Hopefully you enjoyed Saturday's festivities. For the remainder of the college basketball season, you won't see this many games featuring Pac-12 teams. The only squad not to participate on the first Saturday without college football (with all due respect to Army/Navy) was the Washington Huskies, the conference's other undefeated squad.
If you missed, some, any, none, or all of the action, come with me on this journey as we explore the treacherous waters of the Pac-12.
Arizona State 81, Pepperdine 74: Seeing the Sun Devils get up into the 80s in points leads one to believe that their bomb squad of Jon Gilling and Bo Barnes was firing on all cylinders, but that couldn't be further from the truth. Gilling would go scoreless off the bench in 24 minutes, while Barnes would chip in just four points in 18 minutes, but go 0-for-2 from three. So, how did the Devils score so much?
For one, Shaquielle McKissic came to play. On a squad with a gaggle of role players, McKissic has to be the unquestioned leader if they expect to see the NCAA Tournament this season. Playing his best game of the year, McKissic was ultra-aggressive, getting to the free throw line 14 times. He would finish with 22 points, 11 rebounds, three assists and two steals.
Despite trailing at the half to the Waves, and making only three three-point field goals all afternoon, ASU rode McKissic and Tra Holder (who took an obscene 16 free throws off the bench, making 11) to victory. (Eric Jacobsen also pitched in 20 points and nine rebounds, while going 6-for-7 from the field and 8-for-10 from the line.)
#10 Kansas 63, #13 Utah 60: Despite getting thrashed in the first half to the tune of an 18-point halftime deficit, the Utes came out roaring on the "neutral" court in the second half as if it never happened.
There is very little doubt after having watched them take on some incredibly talented teams early on that the Utes belong in that conversation of teams who can make a deep run in the Tournament. Depending on how many games they do or don't win during the regular season, they may breakout as a sexy Final Four selection from a #3 or #4 seed come March.
Much was made on the broadcast about how efficient Larry Krystkowiak's offense was when it played in front of him in the second half which shouldn't go unnoticed, but what allowed them back into the game was their stellar defensive effort. Jakob Poeltl would lead the way on the glass, snatching 11 boards while no other player would grab more than five.
Despite Delon Wright having another tremendous game on national television (9-for-13 shooting, 23 points, five rebounds, four assists, four steals), the Utes would come up as short as Poeltl's last second heave that attempted to send the game to overtime.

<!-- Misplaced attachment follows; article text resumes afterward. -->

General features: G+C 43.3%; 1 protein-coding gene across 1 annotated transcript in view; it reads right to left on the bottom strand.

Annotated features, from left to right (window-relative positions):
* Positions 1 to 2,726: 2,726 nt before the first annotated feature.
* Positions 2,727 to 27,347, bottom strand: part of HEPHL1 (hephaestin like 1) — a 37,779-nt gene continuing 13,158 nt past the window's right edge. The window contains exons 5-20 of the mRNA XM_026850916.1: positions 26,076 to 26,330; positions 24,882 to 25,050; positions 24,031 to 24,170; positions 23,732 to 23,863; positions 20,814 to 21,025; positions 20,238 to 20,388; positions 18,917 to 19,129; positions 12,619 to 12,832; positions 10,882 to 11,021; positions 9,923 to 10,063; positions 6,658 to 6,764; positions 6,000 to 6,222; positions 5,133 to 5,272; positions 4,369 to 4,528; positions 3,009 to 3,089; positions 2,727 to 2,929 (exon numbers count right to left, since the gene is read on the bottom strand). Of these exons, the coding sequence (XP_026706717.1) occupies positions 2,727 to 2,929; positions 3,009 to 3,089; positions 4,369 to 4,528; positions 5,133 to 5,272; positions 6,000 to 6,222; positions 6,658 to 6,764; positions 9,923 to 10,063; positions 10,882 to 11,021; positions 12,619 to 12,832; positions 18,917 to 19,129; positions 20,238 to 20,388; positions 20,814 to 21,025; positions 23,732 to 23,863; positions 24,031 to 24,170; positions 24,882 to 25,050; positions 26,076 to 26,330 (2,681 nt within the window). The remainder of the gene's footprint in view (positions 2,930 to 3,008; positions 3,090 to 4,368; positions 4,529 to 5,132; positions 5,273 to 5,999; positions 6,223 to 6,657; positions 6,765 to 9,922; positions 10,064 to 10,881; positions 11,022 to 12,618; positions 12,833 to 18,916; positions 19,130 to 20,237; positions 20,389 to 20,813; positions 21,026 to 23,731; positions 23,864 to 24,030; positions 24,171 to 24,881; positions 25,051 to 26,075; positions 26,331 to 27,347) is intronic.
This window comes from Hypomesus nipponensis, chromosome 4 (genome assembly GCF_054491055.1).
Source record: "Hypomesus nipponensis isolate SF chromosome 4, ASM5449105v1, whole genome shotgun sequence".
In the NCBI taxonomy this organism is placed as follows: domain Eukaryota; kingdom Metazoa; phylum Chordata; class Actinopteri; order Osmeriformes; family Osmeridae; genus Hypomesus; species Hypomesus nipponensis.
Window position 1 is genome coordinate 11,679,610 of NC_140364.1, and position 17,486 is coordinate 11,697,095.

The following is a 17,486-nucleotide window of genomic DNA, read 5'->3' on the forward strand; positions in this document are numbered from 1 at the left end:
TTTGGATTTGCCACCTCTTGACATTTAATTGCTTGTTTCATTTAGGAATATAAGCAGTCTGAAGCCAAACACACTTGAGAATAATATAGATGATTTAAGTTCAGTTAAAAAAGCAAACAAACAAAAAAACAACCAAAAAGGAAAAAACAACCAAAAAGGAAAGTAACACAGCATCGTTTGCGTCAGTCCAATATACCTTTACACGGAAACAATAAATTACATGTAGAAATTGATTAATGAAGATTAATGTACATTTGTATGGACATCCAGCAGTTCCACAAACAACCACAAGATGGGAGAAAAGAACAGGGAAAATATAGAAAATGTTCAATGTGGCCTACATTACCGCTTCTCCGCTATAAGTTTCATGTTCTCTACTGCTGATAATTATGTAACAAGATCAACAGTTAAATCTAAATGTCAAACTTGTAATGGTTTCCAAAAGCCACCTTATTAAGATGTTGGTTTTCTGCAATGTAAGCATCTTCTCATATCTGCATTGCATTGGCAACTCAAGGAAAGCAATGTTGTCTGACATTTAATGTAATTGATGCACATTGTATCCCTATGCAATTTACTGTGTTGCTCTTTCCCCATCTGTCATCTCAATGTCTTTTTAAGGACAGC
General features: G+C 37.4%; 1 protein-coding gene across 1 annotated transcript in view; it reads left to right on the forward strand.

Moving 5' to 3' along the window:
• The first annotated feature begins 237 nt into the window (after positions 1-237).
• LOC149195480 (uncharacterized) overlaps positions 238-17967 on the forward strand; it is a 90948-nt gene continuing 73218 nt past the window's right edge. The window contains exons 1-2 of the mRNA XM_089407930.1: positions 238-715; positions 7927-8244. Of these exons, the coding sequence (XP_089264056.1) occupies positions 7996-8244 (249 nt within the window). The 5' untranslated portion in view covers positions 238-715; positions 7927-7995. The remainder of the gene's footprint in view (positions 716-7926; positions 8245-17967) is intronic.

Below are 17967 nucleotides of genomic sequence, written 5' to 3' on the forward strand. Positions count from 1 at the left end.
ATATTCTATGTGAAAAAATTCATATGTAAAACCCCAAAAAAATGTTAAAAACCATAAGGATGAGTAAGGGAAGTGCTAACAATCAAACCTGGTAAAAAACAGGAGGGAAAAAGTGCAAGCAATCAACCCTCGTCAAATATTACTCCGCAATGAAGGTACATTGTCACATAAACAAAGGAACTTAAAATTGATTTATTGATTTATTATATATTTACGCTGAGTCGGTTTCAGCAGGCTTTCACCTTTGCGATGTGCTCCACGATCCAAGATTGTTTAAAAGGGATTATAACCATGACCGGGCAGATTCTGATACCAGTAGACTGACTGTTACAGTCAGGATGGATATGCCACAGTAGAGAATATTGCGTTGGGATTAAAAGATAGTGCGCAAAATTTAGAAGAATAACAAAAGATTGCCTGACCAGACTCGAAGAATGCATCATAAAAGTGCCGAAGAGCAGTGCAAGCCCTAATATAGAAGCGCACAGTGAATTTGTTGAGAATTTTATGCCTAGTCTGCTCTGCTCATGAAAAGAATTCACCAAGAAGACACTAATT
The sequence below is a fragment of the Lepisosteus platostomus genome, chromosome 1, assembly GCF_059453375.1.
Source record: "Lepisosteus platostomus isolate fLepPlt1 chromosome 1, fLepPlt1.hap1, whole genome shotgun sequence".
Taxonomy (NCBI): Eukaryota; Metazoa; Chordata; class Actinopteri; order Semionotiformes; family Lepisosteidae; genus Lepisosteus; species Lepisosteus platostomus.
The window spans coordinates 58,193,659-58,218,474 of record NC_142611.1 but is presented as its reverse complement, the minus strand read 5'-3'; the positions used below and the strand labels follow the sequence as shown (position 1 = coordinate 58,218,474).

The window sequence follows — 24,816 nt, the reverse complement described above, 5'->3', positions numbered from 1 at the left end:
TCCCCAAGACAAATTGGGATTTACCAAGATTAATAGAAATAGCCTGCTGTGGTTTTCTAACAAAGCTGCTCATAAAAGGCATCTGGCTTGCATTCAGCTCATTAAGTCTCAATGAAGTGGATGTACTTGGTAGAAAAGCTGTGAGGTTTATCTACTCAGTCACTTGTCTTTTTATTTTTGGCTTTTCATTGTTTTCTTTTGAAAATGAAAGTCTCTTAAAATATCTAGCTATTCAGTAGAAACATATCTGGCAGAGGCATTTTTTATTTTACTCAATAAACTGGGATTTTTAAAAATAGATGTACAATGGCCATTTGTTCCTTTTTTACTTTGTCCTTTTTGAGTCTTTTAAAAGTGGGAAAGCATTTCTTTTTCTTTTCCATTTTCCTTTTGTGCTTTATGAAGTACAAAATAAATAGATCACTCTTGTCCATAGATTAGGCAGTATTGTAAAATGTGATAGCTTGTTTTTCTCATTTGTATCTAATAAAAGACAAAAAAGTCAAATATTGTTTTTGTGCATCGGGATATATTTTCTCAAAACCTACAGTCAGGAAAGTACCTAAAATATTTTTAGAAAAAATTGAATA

Oregon State 59, Mississippi State 49: The frustrating thing about the Beavers is that we have no idea what they are yet. They don't exactly smoke their non-conference competition, but then again, they haven't played much of anybody.
If one thing is for certain, it's that Gary Payton II is going to be a force to be reckoned with. His size and activity are going to wreak havoc on opposing Pac-12 guards come conference play. As no surprise, he led the way for OSU on Saturday, finishing with 13 points, eight rebounds, two assists and two steals.
The Bulldogs are a SEC opponent, and maybe the best squad they'll play out of conference all season, which still isn't saying much. They'd shoot just 26 percent from three-point range and under 35 percent from the field for the game.
#3 Arizona 80, Michigan 53: Boy, this Michigan basketball program is in dire straits. If only I could think of an equivalent of falling from the graces so quickly on the gridiron...hmm, I wonder...
These are the types of drubbings of solid basketball teams that make folks all around the country think that the Wildcats can cut down the nets this year. It helps to shoot over 58 percent from the field, but the starting five plus Rondae Hollis-Jefferson all played in between 23 and 27 minutes, all contributing in a multitude of ways.
This looked as if it could be the game where Stanley Johnson figured it all out. He would go 8-for-10 shooting for 17 points and seven rebounds to go along with his relentless defensive effort, but for the first time all year he looked 100 percent confident in his abilities on the court-a sense of belonging. Kind of how the Wildcats now understand they belong in the National Title discussion.
Colorado 93, Northern Colorado 68: Buffaloes, and Bears, and oh my! The bipolar Colorado offense showed up once again on Saturday night, this time bringing the dynamic bunch to the table.
Five different players would reach double figures in scoring for the Buffs, who were led by Josh Scott's 21 points, eight rebounds and four blocks. Despite leading by only two at the break, the Colorado offense continued to pour in it in the second half while the Bears trailed off.
A statistical oddity was the Bears having more offensive rebounds than defensive rebounds. As a squad, they would grab 14 on the offensive glass, opposed to just 10 on defense. Senior forward Dominique Lee would grab 10 offensive and seven defensive rebounds, accumulating 17 of the team's 24 boards.
Stanford 49, Denver 43: Not much about this one was pretty. The Cardinal would make only 14 shots from the field all night long, riding their free throw advantage to the finish line (they would 23 shots from the free throw stripe, opposed to just three for Denver).